The foundation sponsors AWS’s St. Louis performances, including its Oct. 18 debut, even footing the bill for re-usable stage extensions at the Sheldon to make room for the 20-piece ensemble. But that’s just a start.
AWS plans to promote local composers by performing more of their works, and to begin an educational outreach program next year. That would include musicians visiting schools and also playing concerts side-by-side with student musicians. Ultimately, AWS could open its own venue or educational facility here, according to Mizzou’s Freund.
“Maybe we’ll have our own hall or performance center. Maybe we’ll have the Alarm Will Sound School of Music or a community music program,” Freund said. “For now, we’re just getting our feet wet.”
The area is a good fit with AWS for three reasons, Chuck noted.
“It’s a combination of the support of the Sinquefield Foundation, seeing a space in the culture in St. Louis for a group like ours, and taking that risk that’s sort of built into the DNA of Alarm Will Sound,” Chuck said.
The Sheldon vs the Stadium
AWS is accustomed to performing for crowds of 500 people but only around 100 saw them at the Sheldon in October.
The low turnout may have been caused in part by a widespread, contagious local affliction: Cardinal Fever. As the ensemble played on the Sheldon stage, the Cards were winning Game Four of the playoffs against the San Francisco Giants.
“That probably didn’t help,” Chuck said. “But the audience was enthusiastic and we had a really great time.”
Baseball season won’t have started on March 20, the date of AWS’s next St. Louis appearance at the Sheldon. The ensemble will preview a program to be featured at Carnegie Hall along with “Radio Rewrite,” a Steve Reich composition influenced by Radiohead.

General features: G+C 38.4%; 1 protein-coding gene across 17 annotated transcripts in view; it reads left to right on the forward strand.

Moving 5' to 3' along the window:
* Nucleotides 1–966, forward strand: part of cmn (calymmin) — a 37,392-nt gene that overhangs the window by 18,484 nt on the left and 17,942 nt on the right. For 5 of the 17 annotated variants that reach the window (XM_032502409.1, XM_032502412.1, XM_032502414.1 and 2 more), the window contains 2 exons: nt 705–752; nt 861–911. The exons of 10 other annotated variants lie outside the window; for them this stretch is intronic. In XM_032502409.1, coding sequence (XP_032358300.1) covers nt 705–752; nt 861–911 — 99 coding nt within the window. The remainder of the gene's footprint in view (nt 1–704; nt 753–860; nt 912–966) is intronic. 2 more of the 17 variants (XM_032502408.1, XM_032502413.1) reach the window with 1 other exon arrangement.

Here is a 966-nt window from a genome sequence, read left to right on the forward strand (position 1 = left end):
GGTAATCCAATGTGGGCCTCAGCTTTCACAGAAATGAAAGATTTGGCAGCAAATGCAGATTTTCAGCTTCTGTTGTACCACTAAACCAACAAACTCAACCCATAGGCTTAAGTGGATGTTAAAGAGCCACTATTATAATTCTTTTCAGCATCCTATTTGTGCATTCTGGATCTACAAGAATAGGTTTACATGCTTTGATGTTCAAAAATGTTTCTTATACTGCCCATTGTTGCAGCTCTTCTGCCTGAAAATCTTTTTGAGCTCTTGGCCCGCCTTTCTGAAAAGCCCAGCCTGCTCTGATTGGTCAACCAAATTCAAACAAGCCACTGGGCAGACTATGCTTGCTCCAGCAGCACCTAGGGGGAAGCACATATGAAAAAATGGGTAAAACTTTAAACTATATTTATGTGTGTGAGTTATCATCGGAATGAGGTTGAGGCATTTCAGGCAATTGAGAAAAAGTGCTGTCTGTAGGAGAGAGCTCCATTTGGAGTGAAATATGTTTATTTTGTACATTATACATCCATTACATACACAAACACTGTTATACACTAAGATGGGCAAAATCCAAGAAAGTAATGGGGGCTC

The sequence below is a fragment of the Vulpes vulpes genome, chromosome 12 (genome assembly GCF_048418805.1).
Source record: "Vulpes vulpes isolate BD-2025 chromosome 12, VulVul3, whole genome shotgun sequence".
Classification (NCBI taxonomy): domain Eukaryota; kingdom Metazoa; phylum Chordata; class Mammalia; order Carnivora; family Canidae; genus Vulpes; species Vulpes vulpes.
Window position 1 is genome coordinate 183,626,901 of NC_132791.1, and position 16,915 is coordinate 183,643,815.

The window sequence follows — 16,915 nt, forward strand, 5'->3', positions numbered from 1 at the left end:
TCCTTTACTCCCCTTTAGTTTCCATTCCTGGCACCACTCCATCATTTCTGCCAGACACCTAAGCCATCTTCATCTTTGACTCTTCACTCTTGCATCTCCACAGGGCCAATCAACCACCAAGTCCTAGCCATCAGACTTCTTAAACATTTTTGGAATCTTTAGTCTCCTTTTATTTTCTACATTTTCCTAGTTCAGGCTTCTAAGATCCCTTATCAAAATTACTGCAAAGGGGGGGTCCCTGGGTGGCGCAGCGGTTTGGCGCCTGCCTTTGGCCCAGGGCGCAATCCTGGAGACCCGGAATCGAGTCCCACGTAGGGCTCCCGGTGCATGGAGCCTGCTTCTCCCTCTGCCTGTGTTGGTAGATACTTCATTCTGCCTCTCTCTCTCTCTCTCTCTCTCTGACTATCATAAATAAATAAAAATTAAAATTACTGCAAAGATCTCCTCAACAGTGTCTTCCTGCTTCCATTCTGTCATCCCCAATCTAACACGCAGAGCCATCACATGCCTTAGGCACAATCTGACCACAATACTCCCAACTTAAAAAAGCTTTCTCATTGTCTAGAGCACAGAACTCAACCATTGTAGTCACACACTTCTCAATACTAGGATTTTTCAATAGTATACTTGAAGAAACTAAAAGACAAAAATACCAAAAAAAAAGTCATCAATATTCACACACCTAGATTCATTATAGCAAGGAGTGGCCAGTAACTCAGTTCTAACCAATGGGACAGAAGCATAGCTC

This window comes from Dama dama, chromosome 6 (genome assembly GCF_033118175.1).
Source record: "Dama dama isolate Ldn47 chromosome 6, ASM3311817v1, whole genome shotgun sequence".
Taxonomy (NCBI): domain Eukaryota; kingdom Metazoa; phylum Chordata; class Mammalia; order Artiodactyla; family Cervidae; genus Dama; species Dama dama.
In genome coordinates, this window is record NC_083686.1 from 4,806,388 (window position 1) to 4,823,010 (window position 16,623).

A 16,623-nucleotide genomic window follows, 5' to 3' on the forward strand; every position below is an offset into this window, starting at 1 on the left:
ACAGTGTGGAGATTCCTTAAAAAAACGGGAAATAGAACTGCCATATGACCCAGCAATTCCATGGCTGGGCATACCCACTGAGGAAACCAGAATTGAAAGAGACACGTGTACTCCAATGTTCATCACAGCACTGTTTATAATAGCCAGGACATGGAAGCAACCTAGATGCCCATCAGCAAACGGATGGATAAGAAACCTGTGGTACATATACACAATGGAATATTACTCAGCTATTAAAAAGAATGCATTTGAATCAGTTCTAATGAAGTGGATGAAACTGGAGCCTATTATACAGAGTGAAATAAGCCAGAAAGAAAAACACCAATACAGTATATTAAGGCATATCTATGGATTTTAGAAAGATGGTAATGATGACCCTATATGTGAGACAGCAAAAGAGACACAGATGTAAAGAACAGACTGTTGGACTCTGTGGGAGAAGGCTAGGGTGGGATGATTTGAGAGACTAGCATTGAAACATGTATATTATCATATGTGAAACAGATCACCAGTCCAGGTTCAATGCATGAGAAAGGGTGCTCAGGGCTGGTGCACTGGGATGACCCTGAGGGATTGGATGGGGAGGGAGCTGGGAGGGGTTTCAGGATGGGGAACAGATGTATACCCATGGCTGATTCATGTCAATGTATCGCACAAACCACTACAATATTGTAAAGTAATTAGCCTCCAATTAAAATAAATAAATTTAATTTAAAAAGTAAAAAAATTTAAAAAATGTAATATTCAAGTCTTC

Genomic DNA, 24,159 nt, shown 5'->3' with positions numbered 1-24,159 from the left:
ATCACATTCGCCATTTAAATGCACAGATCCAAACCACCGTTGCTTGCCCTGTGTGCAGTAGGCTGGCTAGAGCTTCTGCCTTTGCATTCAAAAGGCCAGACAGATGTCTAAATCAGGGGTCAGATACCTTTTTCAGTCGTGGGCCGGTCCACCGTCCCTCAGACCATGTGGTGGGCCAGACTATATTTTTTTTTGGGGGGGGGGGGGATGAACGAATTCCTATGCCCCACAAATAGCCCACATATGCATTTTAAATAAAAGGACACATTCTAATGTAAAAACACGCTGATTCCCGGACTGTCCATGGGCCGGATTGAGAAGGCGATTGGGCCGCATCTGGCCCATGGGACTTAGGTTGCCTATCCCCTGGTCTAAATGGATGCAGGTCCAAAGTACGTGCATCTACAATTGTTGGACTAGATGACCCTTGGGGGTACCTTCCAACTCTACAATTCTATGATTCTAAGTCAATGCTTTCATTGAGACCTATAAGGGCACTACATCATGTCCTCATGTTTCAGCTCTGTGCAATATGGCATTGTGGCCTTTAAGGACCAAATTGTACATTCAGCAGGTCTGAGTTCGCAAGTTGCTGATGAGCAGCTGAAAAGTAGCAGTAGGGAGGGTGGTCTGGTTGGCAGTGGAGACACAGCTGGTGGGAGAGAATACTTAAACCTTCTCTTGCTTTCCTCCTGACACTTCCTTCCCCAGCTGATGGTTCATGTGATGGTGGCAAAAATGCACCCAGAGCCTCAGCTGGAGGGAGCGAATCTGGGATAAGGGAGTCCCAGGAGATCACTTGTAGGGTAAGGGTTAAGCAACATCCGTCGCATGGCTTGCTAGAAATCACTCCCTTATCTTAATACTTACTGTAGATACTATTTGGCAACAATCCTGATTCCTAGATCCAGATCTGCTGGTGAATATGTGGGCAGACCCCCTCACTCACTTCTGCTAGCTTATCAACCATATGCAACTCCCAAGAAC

But AWS will have to compete with the Cardinals-Pirates game at Busch Stadium on the night of their April 26 show at The Touhill. Still, even die-hard baseball fans may find something to like in the ensemble’s “1969,” a multimedia musical examination of the turbulent decade’s end.
The show tells the story of the composers of the time: Paul McCartney, John Lennon, Leonard Bernstein and Karlheinz Stockhausen. Actors play three of them with AWS’s bassoon player taking on the role of Bernstein. Using material from historical texts, the composer-characters grapple with questions about portraying the period in music, as news footage of Vietnam, Woodstock and other galvanizing events plays behind them.
“The role of the video is to immerse the audience in the times,” Pierson said. “It’s really a show unlike anything else.”
Like the Cardinals, AWS is planning a long-term relationship with St. Louis. Working toward that goal includes building a following that includes but extends far beyond classical-music lovers.
“We always hope for broadest audience possible, the kind of audience that enjoys offbeat contemporary original art, be it theater or visual art,” Pierson said. “That kind of adventurous, open-minded audience is ripe for what AWS brings to the stage.”
Watch a video of Alarm Will Sound performing “Cliffs” by Aphex Twin on the stage floor at Bowling Green State Unversity last March.
Original article can be found here